Financial Management and Technology solutions
Districts also have found ways to reduce their costs through financial management and technology strategies.
Districts may realize significant savings by refinancing their bond debt. One district reported that its debt management program has saved it more than $40 million annually in interest payments on bonds over the past two years.
Technological upgrades, while entailing upfront costs, can pay off with long-term savings. One district found a way to minimize its costs by sharing the cost of a network infrastructure – including telephone, Internet and an in-ground fiber-optic network – with the city, saving it $610,000. The district and the city also share a data center.
Purchasing and Student Services
Many smart practices fall in the category of purchasing, such as using co-ops and regional education service centers to reduce costs and improve services.
Purchasing co-ops are a very common way to save money; some districts report savings of more than $1 million a year. A number of such co-ops are available to schools, including the Comptroller’s State of Texas CO-OP and others offered through ESCs and other organizations.
Districts have found innovative and economical ways to share (or contract for) services. Many small districts contract with their region’s education service center (ESC) for payroll, benefit and other business services. Others have joined co-ops to obtain special education, technology and alternative education services. Shared services saved one district approximately $2.5 million a year.
Smart practices related to the construction and maintenance of facilities were the most frequently cited areas for potential cost savings by school districts.
Some districts have found savings in student services, particularly transportation and food service.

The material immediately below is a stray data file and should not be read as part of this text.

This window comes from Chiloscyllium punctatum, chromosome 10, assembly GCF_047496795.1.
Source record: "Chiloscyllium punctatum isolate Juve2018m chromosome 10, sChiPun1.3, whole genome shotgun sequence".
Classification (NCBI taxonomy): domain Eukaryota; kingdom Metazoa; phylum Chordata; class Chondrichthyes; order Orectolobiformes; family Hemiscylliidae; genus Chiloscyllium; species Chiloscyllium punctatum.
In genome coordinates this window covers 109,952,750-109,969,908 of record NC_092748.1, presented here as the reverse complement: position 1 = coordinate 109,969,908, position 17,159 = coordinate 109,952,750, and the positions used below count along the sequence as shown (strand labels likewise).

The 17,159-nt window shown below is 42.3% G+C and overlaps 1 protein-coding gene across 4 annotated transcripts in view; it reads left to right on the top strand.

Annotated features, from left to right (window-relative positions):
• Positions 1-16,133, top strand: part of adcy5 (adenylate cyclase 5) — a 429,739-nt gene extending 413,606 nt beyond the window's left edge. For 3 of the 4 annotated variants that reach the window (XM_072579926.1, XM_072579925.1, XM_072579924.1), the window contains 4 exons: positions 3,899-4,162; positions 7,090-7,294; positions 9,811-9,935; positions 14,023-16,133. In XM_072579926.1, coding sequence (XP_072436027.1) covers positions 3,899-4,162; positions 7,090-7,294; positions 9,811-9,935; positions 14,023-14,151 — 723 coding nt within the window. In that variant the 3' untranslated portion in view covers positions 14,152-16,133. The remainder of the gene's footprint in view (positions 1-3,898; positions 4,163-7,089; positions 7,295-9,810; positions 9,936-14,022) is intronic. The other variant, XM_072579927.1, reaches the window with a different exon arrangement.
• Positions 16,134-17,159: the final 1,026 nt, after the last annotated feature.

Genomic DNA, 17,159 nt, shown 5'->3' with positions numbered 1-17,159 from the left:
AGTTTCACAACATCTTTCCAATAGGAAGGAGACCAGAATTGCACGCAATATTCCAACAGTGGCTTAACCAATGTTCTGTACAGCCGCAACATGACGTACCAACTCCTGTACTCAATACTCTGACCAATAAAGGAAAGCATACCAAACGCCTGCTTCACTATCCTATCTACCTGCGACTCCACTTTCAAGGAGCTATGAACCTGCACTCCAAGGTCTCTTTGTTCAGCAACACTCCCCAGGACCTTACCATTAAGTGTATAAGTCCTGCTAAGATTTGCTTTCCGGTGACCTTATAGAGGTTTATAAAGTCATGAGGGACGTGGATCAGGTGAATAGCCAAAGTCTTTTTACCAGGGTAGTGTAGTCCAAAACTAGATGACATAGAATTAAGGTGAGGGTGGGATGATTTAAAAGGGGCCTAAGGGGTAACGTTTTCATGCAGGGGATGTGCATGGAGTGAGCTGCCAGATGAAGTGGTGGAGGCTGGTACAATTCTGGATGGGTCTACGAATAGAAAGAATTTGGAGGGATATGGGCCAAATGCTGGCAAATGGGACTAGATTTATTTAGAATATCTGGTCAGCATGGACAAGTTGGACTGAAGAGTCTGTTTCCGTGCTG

Many districts buy bus and fleet fuel and food for school lunch programs through purchasing co-ops. One district even produces its own biofuel, at an estimated savings of $57,000 annually compared to the commercial cost of diesel fuel.
Computerized bus route scheduling and food purchasing software have helped some districts realize savings and operational efficiencies. Two districts each reported at least $1.7 million in savings from routing software and other innovative transportation practices, and another credited its automated food service system as contributing to more than $400,000 in annual savings.
Many smart practices offering potential savings involved facility construction and maintenance.
Many fast-growing districts use architectural prototypes to save money on building design fees, which can account for up to 6 percent of school construction costs. Reducing design fees through the use of architectural prototypes can save $150,000 to $300,000 on a typical school building.
A large number of districts have found that “going green” can be cost-effective. Energy and water conservation practices account for a substantial amount of savings – more than $40 million in the districts we contacted.
Several districts cited facility sharing arrangements with other districts or local governments, with shared recreational facilities and office space offering substantial savings.